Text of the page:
I was sent an email asking what I myself thought of the recent Jeff Bezos charity query, and that email contained a number of questions. I’m not at liberty to reproduce it, but with some minor edits I think you will be able to make sense of my responses, as given here:
- Since the marginal value of extra consumption by him (or even far less wealthy people) is essentially zero, there are many “good enough” charitable ventures.
- The rate of abandonment is high for charitable support.
- Often the key is for a super-productive person, with lots of stimulating opportunities at his or her disposal (if only running the status quo businesses, or say meeting other famous people), is to find something charitable that will hold his or her interest. But how can it possibly be as fun as the earlier successes and extending them?
- I disagree with your descriptions of the philanthropic strategies offered in your email. I suspect that most or all are attempted examples of my #3, namely what is actually short-run thinking.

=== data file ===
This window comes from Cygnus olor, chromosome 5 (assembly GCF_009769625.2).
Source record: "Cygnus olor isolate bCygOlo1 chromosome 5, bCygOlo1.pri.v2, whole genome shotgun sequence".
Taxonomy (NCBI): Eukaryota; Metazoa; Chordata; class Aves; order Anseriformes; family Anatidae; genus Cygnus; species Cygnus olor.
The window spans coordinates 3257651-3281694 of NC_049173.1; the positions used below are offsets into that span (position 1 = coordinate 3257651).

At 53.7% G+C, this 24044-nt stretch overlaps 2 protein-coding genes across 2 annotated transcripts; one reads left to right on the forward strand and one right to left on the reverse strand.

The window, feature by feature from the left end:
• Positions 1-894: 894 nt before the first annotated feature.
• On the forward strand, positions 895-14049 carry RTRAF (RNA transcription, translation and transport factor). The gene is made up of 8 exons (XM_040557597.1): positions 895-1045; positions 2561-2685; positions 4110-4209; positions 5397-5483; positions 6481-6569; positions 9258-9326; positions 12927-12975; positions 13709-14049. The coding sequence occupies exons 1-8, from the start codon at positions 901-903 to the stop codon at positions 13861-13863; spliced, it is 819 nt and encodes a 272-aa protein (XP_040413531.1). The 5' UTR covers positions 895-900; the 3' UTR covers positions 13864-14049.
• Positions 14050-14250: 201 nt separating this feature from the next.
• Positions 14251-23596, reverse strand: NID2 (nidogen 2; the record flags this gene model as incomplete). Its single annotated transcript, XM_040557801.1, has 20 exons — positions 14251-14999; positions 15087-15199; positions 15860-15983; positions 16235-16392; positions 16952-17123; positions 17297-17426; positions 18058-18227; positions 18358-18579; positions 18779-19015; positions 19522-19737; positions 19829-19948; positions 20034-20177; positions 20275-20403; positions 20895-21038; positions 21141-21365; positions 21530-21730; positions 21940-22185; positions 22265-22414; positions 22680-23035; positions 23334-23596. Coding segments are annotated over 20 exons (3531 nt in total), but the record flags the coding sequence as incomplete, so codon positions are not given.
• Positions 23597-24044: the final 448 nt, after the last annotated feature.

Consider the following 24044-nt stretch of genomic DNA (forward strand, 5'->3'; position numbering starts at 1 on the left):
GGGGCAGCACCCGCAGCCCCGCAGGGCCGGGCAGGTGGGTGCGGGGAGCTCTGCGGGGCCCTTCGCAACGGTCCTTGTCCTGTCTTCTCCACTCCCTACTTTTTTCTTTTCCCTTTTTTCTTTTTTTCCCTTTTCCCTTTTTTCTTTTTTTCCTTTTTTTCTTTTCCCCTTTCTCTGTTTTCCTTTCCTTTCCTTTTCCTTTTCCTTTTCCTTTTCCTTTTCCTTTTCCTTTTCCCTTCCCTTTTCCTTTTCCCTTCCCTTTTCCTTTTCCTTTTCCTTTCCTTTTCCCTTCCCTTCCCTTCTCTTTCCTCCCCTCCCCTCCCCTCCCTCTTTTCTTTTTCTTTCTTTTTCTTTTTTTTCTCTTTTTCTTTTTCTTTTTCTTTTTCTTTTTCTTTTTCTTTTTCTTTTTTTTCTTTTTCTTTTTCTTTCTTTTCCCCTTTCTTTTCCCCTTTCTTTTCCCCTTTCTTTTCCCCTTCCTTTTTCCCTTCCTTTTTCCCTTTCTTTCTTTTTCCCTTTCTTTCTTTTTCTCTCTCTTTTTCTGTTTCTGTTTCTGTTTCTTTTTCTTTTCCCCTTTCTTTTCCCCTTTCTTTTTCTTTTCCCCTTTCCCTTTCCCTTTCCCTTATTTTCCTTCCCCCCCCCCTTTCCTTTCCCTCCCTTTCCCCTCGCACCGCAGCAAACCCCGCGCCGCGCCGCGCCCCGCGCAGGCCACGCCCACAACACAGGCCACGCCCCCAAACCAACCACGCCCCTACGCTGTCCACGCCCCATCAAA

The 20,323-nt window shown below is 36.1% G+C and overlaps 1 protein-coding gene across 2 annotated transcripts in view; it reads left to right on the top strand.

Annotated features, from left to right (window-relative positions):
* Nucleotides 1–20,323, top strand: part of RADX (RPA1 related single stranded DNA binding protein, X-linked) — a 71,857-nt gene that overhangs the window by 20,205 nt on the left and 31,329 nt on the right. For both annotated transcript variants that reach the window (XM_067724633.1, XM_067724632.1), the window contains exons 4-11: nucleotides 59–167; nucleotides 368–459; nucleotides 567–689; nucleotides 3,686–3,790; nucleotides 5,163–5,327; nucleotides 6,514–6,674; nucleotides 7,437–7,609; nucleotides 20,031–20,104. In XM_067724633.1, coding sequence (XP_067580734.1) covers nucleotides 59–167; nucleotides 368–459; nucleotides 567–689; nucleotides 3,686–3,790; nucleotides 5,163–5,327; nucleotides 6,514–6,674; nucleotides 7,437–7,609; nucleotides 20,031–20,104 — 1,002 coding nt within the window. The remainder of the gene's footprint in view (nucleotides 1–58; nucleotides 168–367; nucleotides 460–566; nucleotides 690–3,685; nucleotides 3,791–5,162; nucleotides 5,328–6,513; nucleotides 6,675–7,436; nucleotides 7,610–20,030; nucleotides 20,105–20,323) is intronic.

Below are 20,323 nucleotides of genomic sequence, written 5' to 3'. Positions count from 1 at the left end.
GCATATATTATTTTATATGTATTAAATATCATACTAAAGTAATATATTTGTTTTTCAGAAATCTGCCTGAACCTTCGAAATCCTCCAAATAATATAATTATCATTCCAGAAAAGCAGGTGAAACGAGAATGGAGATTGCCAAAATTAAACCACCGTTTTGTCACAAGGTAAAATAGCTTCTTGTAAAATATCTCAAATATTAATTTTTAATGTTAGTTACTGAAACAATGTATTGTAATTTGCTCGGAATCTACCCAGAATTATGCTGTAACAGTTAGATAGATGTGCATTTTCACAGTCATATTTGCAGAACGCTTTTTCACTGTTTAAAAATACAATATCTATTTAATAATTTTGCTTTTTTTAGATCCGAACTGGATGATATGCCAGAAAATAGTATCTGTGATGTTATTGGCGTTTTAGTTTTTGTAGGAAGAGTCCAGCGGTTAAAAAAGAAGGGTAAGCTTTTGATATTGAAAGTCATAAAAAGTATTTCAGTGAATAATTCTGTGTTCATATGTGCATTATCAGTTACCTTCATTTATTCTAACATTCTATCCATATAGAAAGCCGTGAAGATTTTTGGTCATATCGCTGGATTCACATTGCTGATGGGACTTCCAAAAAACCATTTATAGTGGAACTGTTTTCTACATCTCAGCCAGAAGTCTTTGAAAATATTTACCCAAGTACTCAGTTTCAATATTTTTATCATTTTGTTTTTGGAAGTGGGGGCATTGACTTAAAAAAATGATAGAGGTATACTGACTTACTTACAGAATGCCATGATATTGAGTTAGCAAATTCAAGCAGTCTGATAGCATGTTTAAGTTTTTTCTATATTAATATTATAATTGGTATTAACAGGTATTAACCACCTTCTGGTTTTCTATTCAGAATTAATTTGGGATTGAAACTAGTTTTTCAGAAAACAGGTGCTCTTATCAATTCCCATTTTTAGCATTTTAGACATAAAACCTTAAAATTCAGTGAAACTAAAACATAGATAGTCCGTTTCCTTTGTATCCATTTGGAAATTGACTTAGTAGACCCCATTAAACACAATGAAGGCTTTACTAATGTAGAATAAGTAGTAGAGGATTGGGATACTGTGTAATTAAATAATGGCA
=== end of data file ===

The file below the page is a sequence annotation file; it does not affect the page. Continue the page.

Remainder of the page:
- They are all super short-term strategies, once the attention constraint is measured.
- In this regard, there is nothing strange about Bezos’s plea and expressed desire to do some good in the short term, except its transparency.
- Perhaps earlier philanthropists, such as Carnegie, had many fewer opportunities for fun, if only because their times were so primitive and backward. That made it easier for them to keep up enthusiasm for truly long-term projects.
- I still think the real opportunities are for *true* long-run thinking, admittedly subject to the constraint that it keeps one’s short-term interest up.
- Cultivating one’s own weirdness, or having a lot of it in the first place, is one way to ease the congruence I mention in #8.
- Even truly smart and wise people often “give to people” rather than to projects. This is for one thing a strategy for keeping one’s own interest up.
So to tie this all back in to Jeff Bezos, I don’t know what he should do. I don’t know him personally, nor do I even have an especially strong knowledge of the second-hand sources about him.
But I think he is exactly on the right track to be thinking about what motivates him personally, and what is likely to hold his attention. And I don’t think his approach is any more “short term” than most of the other philanthropy of the super-rich.